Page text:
This information has been prepared by IG, a trading name of IG Markets Limited. In addition to the disclaimer below, the material on this page does not contain a record of our trading prices, or an offer of, or solicitation for, a transaction in any financial instrument. IG accepts no responsibility for any use that may be made of these comments and for any consequences that result. No representation or warranty is given as to the accuracy or completeness of this information. Consequently any person acting on it does so entirely at their own risk. Any research provided does not have regard to the specific investment objectives, financial situation and needs of any specific person who may receive it. It has not been prepared in accordance with legal requirements designed to promote the independence of investment research and as such is considered to be a marketing communication. Although we are not specifically constrained from dealing ahead of our recommendations we do not seek to take advantage of them before they are provided to our clients. See full non-independent research disclaimer and quarterly summary.
My initial target on AUD/CAD has also been reached, although I’ve moved to a more neutral stance for now on this pair.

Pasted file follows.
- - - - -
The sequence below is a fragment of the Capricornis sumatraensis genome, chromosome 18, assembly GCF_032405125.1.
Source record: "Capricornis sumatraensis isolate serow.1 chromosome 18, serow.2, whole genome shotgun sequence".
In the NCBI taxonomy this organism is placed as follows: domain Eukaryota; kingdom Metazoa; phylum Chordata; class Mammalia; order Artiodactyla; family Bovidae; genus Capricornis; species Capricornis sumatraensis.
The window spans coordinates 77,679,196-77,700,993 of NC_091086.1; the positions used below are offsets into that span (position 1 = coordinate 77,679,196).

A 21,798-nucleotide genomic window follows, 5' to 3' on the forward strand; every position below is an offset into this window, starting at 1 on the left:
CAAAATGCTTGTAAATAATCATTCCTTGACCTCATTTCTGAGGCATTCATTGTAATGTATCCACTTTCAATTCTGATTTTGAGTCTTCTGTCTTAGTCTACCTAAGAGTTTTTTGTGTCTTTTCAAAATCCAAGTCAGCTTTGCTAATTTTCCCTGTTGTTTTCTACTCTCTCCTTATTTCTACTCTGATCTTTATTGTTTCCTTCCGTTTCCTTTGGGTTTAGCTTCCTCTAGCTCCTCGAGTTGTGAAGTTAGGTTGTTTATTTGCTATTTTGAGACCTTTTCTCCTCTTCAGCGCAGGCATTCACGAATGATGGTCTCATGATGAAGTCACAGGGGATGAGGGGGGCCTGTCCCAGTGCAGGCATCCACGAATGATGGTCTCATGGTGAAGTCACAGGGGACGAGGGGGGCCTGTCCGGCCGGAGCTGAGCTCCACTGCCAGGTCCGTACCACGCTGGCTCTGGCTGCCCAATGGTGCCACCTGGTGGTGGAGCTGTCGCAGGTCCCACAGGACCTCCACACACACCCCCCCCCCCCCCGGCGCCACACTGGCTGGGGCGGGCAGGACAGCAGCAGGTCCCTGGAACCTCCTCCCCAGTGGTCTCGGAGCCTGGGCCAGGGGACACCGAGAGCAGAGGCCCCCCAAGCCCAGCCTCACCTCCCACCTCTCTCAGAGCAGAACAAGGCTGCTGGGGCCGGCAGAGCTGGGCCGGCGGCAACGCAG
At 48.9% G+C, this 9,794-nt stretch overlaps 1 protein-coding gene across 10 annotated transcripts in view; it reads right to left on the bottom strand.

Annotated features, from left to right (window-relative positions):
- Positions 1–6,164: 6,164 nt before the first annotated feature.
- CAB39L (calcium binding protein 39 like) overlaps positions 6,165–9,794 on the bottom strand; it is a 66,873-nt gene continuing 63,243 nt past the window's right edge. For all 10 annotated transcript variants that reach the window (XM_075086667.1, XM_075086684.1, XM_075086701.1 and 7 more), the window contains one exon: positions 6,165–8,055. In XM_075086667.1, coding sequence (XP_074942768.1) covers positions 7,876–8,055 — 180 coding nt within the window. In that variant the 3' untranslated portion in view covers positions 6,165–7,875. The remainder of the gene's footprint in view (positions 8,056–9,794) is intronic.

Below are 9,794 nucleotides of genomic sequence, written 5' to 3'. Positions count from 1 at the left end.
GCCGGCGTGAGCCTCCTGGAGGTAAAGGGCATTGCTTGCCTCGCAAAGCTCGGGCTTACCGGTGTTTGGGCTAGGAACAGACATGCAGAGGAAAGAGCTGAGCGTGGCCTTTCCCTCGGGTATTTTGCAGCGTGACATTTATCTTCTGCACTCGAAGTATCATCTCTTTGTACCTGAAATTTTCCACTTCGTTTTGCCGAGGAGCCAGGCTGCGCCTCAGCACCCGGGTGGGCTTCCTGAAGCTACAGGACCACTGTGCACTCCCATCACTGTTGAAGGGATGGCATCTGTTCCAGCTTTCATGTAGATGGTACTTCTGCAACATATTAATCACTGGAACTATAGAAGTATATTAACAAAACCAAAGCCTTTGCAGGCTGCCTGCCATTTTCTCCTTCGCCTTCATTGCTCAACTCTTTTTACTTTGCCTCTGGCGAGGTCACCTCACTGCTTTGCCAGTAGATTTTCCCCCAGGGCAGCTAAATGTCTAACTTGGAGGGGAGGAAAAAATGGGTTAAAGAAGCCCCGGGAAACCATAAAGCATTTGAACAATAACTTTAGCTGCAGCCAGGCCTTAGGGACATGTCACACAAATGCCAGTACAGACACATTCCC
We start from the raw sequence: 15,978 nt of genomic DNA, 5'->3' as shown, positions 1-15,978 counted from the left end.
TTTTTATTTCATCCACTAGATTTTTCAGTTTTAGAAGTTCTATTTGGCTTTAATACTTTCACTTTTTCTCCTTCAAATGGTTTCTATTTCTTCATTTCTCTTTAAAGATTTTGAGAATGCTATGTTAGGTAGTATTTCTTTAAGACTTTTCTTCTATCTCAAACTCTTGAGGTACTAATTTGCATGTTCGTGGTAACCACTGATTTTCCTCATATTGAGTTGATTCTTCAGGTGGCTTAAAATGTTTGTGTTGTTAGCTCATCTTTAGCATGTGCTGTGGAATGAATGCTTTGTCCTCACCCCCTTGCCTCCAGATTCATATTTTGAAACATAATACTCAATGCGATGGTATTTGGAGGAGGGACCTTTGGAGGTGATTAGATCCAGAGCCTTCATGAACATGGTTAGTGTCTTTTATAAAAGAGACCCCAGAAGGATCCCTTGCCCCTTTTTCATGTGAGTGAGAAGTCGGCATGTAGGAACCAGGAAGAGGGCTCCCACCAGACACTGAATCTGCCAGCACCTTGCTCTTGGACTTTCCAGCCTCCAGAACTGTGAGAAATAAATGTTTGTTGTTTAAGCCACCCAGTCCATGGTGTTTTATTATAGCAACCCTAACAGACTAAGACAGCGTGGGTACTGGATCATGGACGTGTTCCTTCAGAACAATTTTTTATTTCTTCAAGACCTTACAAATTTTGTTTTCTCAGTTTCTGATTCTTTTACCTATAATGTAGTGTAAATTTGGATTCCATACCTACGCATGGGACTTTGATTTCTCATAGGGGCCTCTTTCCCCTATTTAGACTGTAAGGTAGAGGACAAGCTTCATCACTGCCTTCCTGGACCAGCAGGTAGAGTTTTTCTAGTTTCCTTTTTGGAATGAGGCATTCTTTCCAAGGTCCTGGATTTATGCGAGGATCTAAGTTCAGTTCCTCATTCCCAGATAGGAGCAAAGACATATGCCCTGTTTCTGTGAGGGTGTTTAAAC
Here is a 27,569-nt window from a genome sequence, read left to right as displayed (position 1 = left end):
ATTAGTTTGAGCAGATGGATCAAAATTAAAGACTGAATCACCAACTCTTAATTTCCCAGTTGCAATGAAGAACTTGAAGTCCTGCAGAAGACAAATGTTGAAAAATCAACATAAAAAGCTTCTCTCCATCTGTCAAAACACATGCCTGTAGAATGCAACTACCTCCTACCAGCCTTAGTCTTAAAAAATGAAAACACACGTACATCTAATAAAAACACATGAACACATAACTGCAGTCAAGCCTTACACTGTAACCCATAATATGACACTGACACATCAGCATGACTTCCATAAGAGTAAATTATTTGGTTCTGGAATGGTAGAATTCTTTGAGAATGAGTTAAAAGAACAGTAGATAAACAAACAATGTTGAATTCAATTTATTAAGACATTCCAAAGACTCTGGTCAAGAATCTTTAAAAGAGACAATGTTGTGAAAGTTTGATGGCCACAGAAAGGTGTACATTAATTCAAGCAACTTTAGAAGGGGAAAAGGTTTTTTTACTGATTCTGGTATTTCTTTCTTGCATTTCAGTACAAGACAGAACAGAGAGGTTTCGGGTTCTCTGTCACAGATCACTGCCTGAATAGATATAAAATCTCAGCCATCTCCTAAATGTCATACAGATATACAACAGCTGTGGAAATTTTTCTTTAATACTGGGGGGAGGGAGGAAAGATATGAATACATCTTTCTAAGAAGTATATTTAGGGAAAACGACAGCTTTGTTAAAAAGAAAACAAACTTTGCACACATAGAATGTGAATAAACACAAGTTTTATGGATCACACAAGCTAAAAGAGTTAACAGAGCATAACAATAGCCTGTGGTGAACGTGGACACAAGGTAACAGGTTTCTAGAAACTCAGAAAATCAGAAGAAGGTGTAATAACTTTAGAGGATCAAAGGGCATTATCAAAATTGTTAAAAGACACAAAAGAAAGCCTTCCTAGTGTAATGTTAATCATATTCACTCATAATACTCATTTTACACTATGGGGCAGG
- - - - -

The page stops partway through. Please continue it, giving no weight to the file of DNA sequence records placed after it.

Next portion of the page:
The AUD looks constructive against the USD too and as always this is the pair that is getting the lion’s share of attention in the market. AUD/USD has now closed above a confluence of key resistance levels and while the head and shoulders pattern on the daily chart would target the 0.9500 level, I would look first at the 61.8% retracement of the October to January falls at 0.9340. Naturally there will be profit-taking along the way, but this is where this move could feasibly reach.
Fundamentally there is a bullish and bearish case for price action over the short, medium and longer-term. For the pair to really head lower we need much more pronounced policy divergence to materialise between the Fed and RBA. Glenn Stevens spoke yesterday and clearly laid out that the case for additional easing from the RBA is high, and even threw in that there are promising signs in the economy.
The doves will still point to tighter financial conditions over the coming months (namely from the upcoming budget), backed by falling terms of trade and thus monetary policy will need to be more loose to offset this. On the other hand the hawks will point to the strength in housing and recent improvement in the labour market, among other factors.
The swaps market still feels the Fed will be slightly more aggressive with putting up rates, however naturally we need to see the Fed actually stop its data-dependant bond-purchase program first. Only then will they move to a neutral setting, and as we know; the RBA are already there. Stay long while price action continues to look constructive.